''The Shape of Things to Come'' is a 1933 SpeculativeFiction novel by Creator/HGWells, detailing mankind's struggles to survive and reach the future in the midst of global war and societal collapse.

The original novel prognosticates UsefulNotes/WorldWarII (though in the book the war lasts for a decade or more), which ends inconclusively but decimates all of civilization -- not helped by [[ThePlague a horrific plague]] which nearly effaces the human populace (in the book the 'history writer' claims the world population was cut in half).

Wells then envisions a benevolent OneWorldOrder which comes in and, using its monopoly on the world's surviving transportation infrastructure, begins to rebuild society into a scientific {{utopia}}. After a century, the OneWorldOrder is peacefully overthrown, after which the utopia is apparently achieved.

The novel was [[FilmOfTheBook adapted to film]] as ''Film/ThingsToCome'' in 1936, and the title ([[InNameOnly and little else]]) was appropriated for another sci-fi film in 1979. The novel also provided the title for an episode of ''Series/{{Lost}}'' and the closing sequence of ''Series/{{Caprica}}'', amongst other {{Shout Out}}s in popular culture.

!!This novel provides examples of:
* AddedAlliterativeAppeal: "Fighting Forties" (a decade of war), "Famished Fifties" (a decade of tortuously slow rebuilding amid privation and mass disease).
* AfterTheEnd: One of the earliest examples of the modern "humanity bombs itself back to feudal times" form of the trope
* ApocalypseAnarchy: downplayed, but present in some areas
* AtomicHate: popularized, and may have [[TropeNamer coined]], the term "Atomic Bomb", and predicted many of the forms the technology took, such as submarine-borne ballistic missiles.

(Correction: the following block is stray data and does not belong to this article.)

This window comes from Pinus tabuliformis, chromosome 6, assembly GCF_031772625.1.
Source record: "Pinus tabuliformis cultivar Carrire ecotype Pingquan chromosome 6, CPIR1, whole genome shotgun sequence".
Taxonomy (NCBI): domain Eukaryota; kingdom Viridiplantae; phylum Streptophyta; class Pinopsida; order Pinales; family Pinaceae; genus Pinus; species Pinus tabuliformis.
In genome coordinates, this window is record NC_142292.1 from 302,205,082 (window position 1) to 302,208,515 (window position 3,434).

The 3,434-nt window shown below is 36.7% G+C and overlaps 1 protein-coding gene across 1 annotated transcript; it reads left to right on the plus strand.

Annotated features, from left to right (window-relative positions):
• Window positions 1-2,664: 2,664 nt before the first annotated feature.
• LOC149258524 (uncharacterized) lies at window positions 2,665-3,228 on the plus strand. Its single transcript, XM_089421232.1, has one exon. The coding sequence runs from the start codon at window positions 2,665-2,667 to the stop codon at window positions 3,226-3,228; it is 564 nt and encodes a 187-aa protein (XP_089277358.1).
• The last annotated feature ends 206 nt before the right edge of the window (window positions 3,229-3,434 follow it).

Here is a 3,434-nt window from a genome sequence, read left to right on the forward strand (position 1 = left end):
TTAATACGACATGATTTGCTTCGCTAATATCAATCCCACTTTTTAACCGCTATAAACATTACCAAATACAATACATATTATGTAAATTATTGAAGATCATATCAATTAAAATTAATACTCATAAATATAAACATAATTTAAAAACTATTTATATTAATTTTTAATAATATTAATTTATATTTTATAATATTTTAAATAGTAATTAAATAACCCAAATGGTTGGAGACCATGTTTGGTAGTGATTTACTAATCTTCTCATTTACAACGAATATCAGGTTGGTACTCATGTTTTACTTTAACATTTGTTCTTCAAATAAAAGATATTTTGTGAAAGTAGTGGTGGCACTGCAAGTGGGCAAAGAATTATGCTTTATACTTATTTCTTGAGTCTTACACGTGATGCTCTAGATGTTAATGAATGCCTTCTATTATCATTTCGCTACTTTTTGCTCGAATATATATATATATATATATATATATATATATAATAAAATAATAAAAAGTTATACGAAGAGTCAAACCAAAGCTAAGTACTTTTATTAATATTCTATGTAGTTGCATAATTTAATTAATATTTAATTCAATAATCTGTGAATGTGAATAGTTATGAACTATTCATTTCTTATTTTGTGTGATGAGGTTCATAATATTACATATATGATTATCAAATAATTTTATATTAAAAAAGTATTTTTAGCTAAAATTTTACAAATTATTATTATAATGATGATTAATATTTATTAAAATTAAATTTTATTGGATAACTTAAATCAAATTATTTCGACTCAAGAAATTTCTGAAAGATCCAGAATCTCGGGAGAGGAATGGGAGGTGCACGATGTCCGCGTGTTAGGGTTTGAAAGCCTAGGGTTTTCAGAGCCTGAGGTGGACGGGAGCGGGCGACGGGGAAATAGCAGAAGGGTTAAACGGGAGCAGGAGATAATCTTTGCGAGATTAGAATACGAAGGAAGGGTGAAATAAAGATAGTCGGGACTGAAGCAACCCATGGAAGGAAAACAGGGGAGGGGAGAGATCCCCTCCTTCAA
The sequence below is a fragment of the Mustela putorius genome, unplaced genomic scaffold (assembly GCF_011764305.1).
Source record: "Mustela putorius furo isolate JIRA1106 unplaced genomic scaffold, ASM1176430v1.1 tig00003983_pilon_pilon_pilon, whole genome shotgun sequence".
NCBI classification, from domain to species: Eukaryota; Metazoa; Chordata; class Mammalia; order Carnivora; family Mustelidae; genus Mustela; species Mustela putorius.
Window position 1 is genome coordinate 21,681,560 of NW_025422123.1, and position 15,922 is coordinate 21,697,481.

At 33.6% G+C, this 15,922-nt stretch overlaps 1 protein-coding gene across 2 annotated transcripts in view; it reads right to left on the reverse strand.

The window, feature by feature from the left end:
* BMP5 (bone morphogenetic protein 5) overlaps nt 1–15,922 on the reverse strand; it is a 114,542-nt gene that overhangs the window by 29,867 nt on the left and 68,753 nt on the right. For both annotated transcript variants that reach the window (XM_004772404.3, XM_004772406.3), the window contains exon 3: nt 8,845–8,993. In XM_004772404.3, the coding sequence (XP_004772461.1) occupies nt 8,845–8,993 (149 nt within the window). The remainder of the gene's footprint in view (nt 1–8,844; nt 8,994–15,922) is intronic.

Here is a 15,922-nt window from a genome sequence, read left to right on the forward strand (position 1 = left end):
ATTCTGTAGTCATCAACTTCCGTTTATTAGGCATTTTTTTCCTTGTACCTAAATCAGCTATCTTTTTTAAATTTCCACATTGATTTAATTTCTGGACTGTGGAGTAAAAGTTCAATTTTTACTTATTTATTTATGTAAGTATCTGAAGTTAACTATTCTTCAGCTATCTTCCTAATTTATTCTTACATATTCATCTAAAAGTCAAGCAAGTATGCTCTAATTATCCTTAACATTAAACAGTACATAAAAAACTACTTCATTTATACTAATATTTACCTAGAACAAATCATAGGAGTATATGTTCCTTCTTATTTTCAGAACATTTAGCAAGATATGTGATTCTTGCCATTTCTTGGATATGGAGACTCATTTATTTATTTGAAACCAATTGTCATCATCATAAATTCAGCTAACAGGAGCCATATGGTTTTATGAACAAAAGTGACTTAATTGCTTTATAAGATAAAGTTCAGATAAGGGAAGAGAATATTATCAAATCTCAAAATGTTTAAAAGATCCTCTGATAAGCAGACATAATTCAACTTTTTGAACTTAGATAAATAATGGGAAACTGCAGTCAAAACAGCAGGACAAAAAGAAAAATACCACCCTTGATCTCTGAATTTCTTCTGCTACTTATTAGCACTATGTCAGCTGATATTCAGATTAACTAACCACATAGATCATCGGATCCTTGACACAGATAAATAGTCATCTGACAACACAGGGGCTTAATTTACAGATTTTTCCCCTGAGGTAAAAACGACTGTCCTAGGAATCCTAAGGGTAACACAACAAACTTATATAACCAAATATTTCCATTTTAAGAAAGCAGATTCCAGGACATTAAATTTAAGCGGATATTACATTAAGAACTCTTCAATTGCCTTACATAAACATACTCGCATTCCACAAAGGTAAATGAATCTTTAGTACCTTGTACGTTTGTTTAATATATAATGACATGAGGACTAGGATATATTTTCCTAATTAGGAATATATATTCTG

* BalkanizeMe: As an aftermath of the novel's version of UsefulNotes/WorldWarII, the effectiveness of many countries' governments to enforce their power faded in varying degrees, rendering many regions de facto autonomous.
* BlackShirt: Actual UsefulNotes/FascistItaly Black Shirts are still operating some time after the second Conference at Basra in 1978.
* DividedStatesOfAmerica: For example Utah, where Mormonism was then declared the state religion.
* TheGreatPoliticsMessUp: Subverted when the book (more or less accurately) prognosticates the start of World War II. Then double-subverted when the book's WWII goes on for over a decade and completely obliterates all of human society.
* JustBeforeTheEnd: Where the story begins
* MonumentalDamage: After UsefulNotes/WorldWarII all over the place of course. The inconclusive ten-year war ends with a fizzle, and the extensive gas and biological-chemical warfare predicted by Wells during the 1940s creates favorable conditions for mass epidemics throughout the 1950s, along with [[CrapsackWorld the loss of reliable electricity, food and clothing]].
* MutuallyAssuredDestruction: an influential early portrayal of the trope, and what could happen if the standoff were to break
* NextSundayAD: Part one sets up the state of the world in 1933 (the year it was published) and projects from there.
* NoBikesInTheApocalypse: Averted in chapter 11 ''Europe in 1960'' wherein the ''Diary of Titus Cobbett'' is mentioned, written during Cobbett's bicycle ride through the [[AfterTheEnd completely devastated Europe]] of [[{{Zeerust}} 1958]].
* LensmanArmsRace: one of Well's favorite tropes to begin with, this time taken to its grim LogicalExtreme
* LiteraryAgentHypothesis: The book claims to be adapted from the notes of one Dr. Philip Raven.
* OutgrownSuchSillySuperstitions: The world government suppresses organised religion with remarkable ease.
* ThePlague: humanity may have done a pretty good job of screwing itself over, but it was the epidemics in the aftermath that nearly finished the job.
* TwentyMinutesIntoTheFuture: where book quickly moves on to from NextSundayAD
* UtopiaJustifiesTheMeans: Wings Over The World.
* WeaponOfMassDestruction: the story is in part the result of Wells reading up on the latest developments in atomic theory, and having a horrifying realization about what it made possible.
* WorldWarThree: As envisioned by someone who had not yet seen World War II.